Anti-androgen tablets are also usually given for two weeks along with the first injection of a pituitary down-regulator. This prevents tumour flare, which is where symptoms can get worse after the first dose of treatment.
Anti-androgen withdrawal response
If hormonal therapy with an anti-androgen drug has been given for some months or years and the cancer begins to grow again despite the treatment, stopping the anti-androgen may make the cancer shrink for a while. This is known as an anti-androgen withdrawal response and occurs in up to one-quarter (25%) of men who stop anti-androgen therapy.
Unfortunately most hormonal therapies can cause erection difficulties and loss of sexual desire for as long as the treatment is given. If the treatment is stopped, the problem may disappear. Some types of anti-androgens are less likely to cause impotence than others.
In some men who have hormonal therapies, the side effects that cause them the greatest problem are hot flushes and sweating. These stop if the treatment is stopped and the testosterone levels recover. In the meantime some medicines can help.
Hormonal treatment can also make you put on weight and feel tired, both physically and mentally. Some drugs (most commonly flutamide and bicalutamide) may also cause your breasts to swell and make them more tender. Your doctors may advise a short course of low- dose radiotherapy to your breasts before you start the drugs, to try to prevent swelling. If breast- swelling does occur then a tablet called tamoxifen may help ease this.
Some hormonal therapy, particularly GnRH therapy or removing the testicles, may increase your risk of developing diabetes or heart disease.
However, the benefits of hormonal treatment generally outweigh the possible risks. You can discuss the possible side effects with your doctor before you start treatment. Being warned about possible side effects can make them easier to cope with.
We have factsheets about individual hormonal therapies , with more information about how the drugs work and tips on coping with possible side effects.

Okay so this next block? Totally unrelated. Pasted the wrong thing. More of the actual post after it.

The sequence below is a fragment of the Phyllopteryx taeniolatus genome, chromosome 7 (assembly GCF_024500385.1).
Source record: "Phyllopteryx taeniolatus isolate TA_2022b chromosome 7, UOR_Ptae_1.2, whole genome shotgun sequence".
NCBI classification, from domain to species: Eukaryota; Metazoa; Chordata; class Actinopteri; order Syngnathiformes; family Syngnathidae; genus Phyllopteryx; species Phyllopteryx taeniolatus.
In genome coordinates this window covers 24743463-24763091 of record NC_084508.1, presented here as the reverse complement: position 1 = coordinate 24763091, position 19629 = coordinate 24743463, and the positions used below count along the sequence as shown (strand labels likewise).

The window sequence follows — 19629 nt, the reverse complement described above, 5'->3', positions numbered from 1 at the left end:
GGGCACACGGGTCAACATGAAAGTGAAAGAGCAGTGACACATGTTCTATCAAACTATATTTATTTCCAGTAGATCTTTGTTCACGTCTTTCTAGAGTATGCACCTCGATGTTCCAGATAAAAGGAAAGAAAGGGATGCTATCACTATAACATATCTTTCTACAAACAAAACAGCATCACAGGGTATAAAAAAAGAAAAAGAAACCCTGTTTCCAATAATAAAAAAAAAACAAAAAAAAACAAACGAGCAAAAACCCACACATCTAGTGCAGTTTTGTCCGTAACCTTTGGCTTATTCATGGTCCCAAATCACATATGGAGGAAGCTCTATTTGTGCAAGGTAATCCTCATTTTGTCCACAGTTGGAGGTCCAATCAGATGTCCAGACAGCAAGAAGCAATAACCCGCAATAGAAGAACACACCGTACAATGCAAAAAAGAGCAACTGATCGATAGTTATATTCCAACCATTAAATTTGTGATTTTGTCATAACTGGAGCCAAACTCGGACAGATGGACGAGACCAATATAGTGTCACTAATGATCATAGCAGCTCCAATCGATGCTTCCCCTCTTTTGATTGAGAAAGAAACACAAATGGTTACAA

Subcapsular orchidectomy (removal of testicles)
Subcapsular orchidectomy is a simple operation. A small cut is made in the scrotum (the sac that holds the testicles), and the part of the testicles that produces testosterone is removed. The scrotum will be smaller than before. The operation can be done under a local anaesthetic without the need to stay in hospital overnight. Sometimes both testicles are completely removed.
Some men find the idea of this operation very distressing and feel that it makes them less of a man. However, others do not find it a problem. Orchidectomy is as effective as pituitary down regulators and avoids the need for regular injections.
After the immediate effects - some pain, and often swelling and bruising of the scrotum - the side effects of hot flushes and sexual impotence are similar to those of hormonal therapy drugs.
Surgery for advanced prostate cancer
Surgery may be a treatment option for you. If you have advanced prostate cancer it's not beneficial to completely remove the prostate gland, but your doctors may suggest an operation called a TURP to relieve problems passing urine.
Some men may have surgery to remove their testicles (an orchidectomy). The aim of removing the testicles is to reduce the levels of testosterone in the body, so it is discussed in the section about hormonal therapies.
Make sure that you have discussed any operation fully with your doctor beforehand. It is important that you understand what it involves, including the chances of success, the likely side effects, and whether there are other treatment options that may be more appropriate to your particular circumstances.
Trans-urethral resection of the prostate (TURP)
A TURP is carried out if it is necessary to remove the part of the tumour that is blocking the urethra (the tube that drains urine from the bladder). A tube which contains a miniature microscope is passed through the urethra, into the prostate. A cutting instrument attached to the tube is then used to shave the inner area of the prostate to remove the blockage.
This can be done under a general anaesthetic or an epidural. With an epidural the lower body is numbed temporarily by injecting an anaesthetic into the spine so that you can't feel anything even though you are awake.
A TURP can't remove all of the cancer cells and is only used to relieve problems with passing urine.
After your TURP